Australians are being offered pills that claim to "protect skin" and "limit the damage caused by the sun's rays". But experts say there is no evidence they work and could be putting people at risk.
Testing for melanoma with a blood sample could save hundreds of lives each year by detecting cancer cells in the body before they spread.
Debilitating or terminal conditions can sometimes mean patients' only option is to take part in experimental trials. Now the Federal Government will give the sector a much needed injection.
Hawaii is on track to ban the sale of sunscreens containing two common chemicals, because of the damaging impact those chemicals have on their coral reefs — but Australia is reluctant to follow suit.
The passage of time has an effect on our skin that is unavoidable and irreversible, but our lifestyle, environment and bad habits also play a role in how old we look, writes Michelle Rodrigues.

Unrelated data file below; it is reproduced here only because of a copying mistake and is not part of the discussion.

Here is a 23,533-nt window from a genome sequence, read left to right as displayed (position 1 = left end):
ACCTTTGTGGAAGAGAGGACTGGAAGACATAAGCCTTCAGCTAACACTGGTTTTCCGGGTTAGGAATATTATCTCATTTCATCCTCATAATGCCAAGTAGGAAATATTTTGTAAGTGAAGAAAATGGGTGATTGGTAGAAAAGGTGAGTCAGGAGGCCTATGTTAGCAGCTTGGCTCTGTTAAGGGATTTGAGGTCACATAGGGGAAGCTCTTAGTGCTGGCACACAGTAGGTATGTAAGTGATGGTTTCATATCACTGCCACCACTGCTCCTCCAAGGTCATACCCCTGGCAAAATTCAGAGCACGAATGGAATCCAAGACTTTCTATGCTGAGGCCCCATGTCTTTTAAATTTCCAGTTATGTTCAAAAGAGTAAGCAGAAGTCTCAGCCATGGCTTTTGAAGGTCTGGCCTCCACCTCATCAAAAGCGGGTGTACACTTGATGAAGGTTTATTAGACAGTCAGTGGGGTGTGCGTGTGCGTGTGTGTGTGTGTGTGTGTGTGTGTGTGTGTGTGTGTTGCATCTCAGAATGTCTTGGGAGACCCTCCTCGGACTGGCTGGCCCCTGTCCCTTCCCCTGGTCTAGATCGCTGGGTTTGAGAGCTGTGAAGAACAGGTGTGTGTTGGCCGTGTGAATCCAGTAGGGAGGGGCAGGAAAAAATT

Melissa Sheldon's melanoma spread to her lungs and her brain, and her doctors said it was probably because of her sunbed use. Now she has issued a warning to others thinking of using one of Australia's illegal solariums - "stop".
The way we think about cancer is undergoing a slow but radical transformation, with studies at a molecular level revealing how "rare" each cancer is. How we fund research should change too, writes Darren Saunders.
Do you know your SPF 30s from your SPF 50s, or your UVBs from your UVAs? It could mean the difference between ending up sun-kissed and crispy-fried this summer.
The nation's most senior dermatologists calls for Australians at high risk of melanoma to have access to Medicare rebates for expensive mole-mapping photography, saying it will save lives.
You may have more potential skin cancers than you think. Cancer Council Australia has changed its melanoma diagnosis guidelines for doctors after research showed 20 per cent of melanomas are pale.